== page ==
The organization has many methods of supporting you and helping you attain success as a health care manager. First, it has an informal support system in place and ready for your use. This support system includes your own manager, who will be your primary mentor and advisor as you enter the management field. It also includes your colleagues, your peers on the management team who for the most part will encourage your efforts and provide the benefit of their health care management expertise. The organization will provide you with support in the form of positive role models who will offer you a perspective on what works successfully in management and a frame of reference that you can draw from and apply to your own management responsibilities. By their words and actions, leaders within the organization will guide you to develop your own management approaches and leadership style. Your organization also should have a formal support system of management development programs and leadership education that should assist your initial efforts as a health care manager. But in absorbing the advice of colleagues and trainers, as well as the advice in this book, do not assume that your efforts to succeed will culminate in finding one particular style of leadership or one set of management applications that will suit all circumstances and situations-nothing could be further from the truth. You will create your own style of leadership, develop sound, comfortable, and effective management strategies, and be prepared to react positively to changing circumstances or particular nuances of your management position. Many of your first-year experiences as a health care manager will provide the insight and framework you need to develop your own leadership style and management strategies. In facing these experiences with the same desire and professional interest that enabled you to attain a management position, you'll benefit practically in developing a progressive approach that will work well for you.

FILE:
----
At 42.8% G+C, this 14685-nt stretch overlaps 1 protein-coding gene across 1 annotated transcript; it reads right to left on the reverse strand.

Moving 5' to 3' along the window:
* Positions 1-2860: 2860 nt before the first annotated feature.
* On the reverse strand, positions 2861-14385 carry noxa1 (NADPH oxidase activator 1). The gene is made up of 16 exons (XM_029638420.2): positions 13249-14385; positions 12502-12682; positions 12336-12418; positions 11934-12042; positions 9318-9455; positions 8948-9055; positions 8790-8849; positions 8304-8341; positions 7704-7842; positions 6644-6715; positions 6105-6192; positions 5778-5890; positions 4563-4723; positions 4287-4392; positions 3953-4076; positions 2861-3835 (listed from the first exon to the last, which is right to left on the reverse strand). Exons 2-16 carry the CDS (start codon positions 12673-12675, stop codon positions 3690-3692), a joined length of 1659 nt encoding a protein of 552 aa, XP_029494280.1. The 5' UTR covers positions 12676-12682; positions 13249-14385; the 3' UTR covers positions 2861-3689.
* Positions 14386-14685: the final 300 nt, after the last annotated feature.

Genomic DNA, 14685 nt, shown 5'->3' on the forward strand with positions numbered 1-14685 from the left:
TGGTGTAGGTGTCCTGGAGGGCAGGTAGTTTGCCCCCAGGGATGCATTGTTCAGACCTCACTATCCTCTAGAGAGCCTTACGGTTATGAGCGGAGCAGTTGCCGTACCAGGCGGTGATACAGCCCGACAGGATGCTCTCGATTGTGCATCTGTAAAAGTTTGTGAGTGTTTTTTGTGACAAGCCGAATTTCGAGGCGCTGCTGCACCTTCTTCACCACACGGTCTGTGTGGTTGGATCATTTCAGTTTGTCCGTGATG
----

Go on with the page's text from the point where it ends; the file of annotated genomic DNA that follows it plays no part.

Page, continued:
Throughout this book, I present a wide range of management strategies and leadership applications that are immediately adaptable and applicable to your management role.. I do not offer magical solutions or present secret formulas for health care management. Rather, I describe a number of effective methods and approaches used by health care managers that have been refined through the process of trial and error. By understanding the material, adopting the strategies that seem most appropriate to your situation, and applying them to your everyday managerial responsibilities, you will take the first step toward successful health care management.

A logical starting point is to examine the health care environment and provide an overview of essential dynamics that will bear on your everyday responsibilities. Within this context, I discuss some basic characteristics needed by a successful health care manager in responding to customer demand and other forces for change. I then shift to the key elements that facilitate the transition from health care professional to health care manager. Because this transition may be difficult for many new health care managers, I provide a positive, progressive orientation to the management field and identify four shifts in perspective and critical skills that new managers must bring to their roles.